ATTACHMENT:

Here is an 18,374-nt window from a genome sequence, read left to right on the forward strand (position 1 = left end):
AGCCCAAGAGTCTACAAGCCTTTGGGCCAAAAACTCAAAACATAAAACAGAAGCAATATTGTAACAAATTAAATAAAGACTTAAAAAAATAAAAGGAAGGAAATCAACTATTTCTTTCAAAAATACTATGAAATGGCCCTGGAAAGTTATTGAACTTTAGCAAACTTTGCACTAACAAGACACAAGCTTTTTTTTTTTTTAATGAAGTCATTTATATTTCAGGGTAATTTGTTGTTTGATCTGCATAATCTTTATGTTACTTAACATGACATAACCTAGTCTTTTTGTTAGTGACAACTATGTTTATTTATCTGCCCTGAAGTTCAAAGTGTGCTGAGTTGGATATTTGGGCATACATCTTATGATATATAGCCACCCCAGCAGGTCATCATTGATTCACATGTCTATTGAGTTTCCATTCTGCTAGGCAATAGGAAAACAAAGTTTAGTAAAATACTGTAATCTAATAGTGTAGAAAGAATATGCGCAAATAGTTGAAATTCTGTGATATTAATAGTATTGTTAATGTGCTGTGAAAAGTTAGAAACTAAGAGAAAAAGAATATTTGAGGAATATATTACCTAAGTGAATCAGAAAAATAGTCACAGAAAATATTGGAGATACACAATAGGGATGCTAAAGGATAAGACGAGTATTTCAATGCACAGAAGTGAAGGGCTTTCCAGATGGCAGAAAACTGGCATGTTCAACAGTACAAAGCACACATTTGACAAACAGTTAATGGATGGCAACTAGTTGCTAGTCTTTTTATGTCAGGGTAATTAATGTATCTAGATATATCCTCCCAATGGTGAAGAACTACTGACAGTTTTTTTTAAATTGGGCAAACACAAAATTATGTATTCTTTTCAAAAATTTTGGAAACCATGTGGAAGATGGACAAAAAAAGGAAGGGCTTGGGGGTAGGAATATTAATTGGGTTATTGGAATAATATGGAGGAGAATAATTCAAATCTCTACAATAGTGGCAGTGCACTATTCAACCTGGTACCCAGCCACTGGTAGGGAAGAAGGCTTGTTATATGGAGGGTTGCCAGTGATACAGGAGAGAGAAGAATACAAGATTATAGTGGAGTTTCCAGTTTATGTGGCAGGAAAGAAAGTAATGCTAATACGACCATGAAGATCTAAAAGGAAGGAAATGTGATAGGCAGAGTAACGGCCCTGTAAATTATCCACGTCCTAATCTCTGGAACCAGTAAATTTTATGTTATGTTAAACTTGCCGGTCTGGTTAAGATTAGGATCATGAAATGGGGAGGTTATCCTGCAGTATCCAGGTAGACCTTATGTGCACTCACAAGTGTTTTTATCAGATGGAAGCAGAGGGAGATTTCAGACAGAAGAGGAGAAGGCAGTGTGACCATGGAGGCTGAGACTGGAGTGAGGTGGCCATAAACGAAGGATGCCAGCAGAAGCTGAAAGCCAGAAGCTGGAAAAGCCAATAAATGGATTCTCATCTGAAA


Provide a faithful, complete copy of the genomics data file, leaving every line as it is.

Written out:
Here is an 18,374-nt window from a genome sequence, read left to right on the forward strand (position 1 = left end):
AGCCCAAGAGTCTACAAGCCTTTGGGCCAAAAACTCAAAACATAAAACAGAAGCAATATTGTAACAAATTAAATAAAGACTTAAAAAAATAAAAGGAAGGAAATCAACTATTTCTTTCAAAAATACTATGAAATGGCCCTGGAAAGTTATTGAACTTTAGCAAACTTTGCACTAACAAGACACAAGCTTTTTTTTTTTTTAATGAAGTCATTTATATTTCAGGGTAATTTGTTGTTTGATCTGCATAATCTTTATGTTACTTAACATGACATAACCTAGTCTTTTTGTTAGTGACAACTATGTTTATTTATCTGCCCTGAAGTTCAAAGTGTGCTGAGTTGGATATTTGGGCATACATCTTATGATATATAGCCACCCCAGCAGGTCATCATTGATTCACATGTCTATTGAGTTTCCATTCTGCTAGGCAATAGGAAAACAAAGTTTAGTAAAATACTGTAATCTAATAGTGTAGAAAGAATATGCGCAAATAGTTGAAATTCTGTGATATTAATAGTATTGTTAATGTGCTGTGAAAAGTTAGAAACTAAGAGAAAAAGAATATTTGAGGAATATATTACCTAAGTGAATCAGAAAAATAGTCACAGAAAATATTGGAGATACACAATAGGGATGCTAAAGGATAAGACGAGTATTTCAATGCACAGAAGTGAAGGGCTTTCCAGATGGCAGAAAACTGGCATGTTCAACAGTACAAAGCACACATTTGACAAACAGTTAATGGATGGCAACTAGTTGCTAGTCTTTTTATGTCAGGGTAATTAATGTATCTAGATATATCCTCCCAATGGTGAAGAACTACTGACAGTTTTTTTTAAATTGGGCAAACACAAAATTATGTATTCTTTTCAAAAATTTTGGAAACCATGTGGAAGATGGACAAAAAAAGGAAGGGCTTGGGGGTAGGAATATTAATTGGGTTATTGGAATAATATGGAGGAGAATAATTCAAATCTCTACAATAGTGGCAGTGCACTATTCAACCTGGTACCCAGCCACTGGTAGGGAAGAAGGCTTGTTATATGGAGGGTTGCCAGTGATACAGGAGAGAGAAGAATACAAGATTATAGTGGAGTTTCCAGTTTATGTGGCAGGAAAGAAAGTAATGCTAATACGACCATGAAGATCTAAAAGGAAGGAAATGTGATAGGCAGAGTAACGGCCCTGTAAATTATCCACGTCCTAATCTCTGGAACCAGTAAATTTTATGTTATGTTAAACTTGCCGGTCTGGTTAAGATTAGGATCATGAAATGGGGAGGTTATCCTGCAGTATCCAGGTAGACCTTATGTGCACTCACAAGTGTTTTTATCAGATGGAAGCAGAGGGAGATTTCAGACAGAAGAGGAGAAGGCAGTGTGACCATGGAGGCTGAGACTGGAGTGAGGTGGCCATAAACGAAGGATGCCAGCAGAAGCTGAAAGCCAGAAGCTGGAAAAGCCAATAAATGGATTCTCATCTGAAA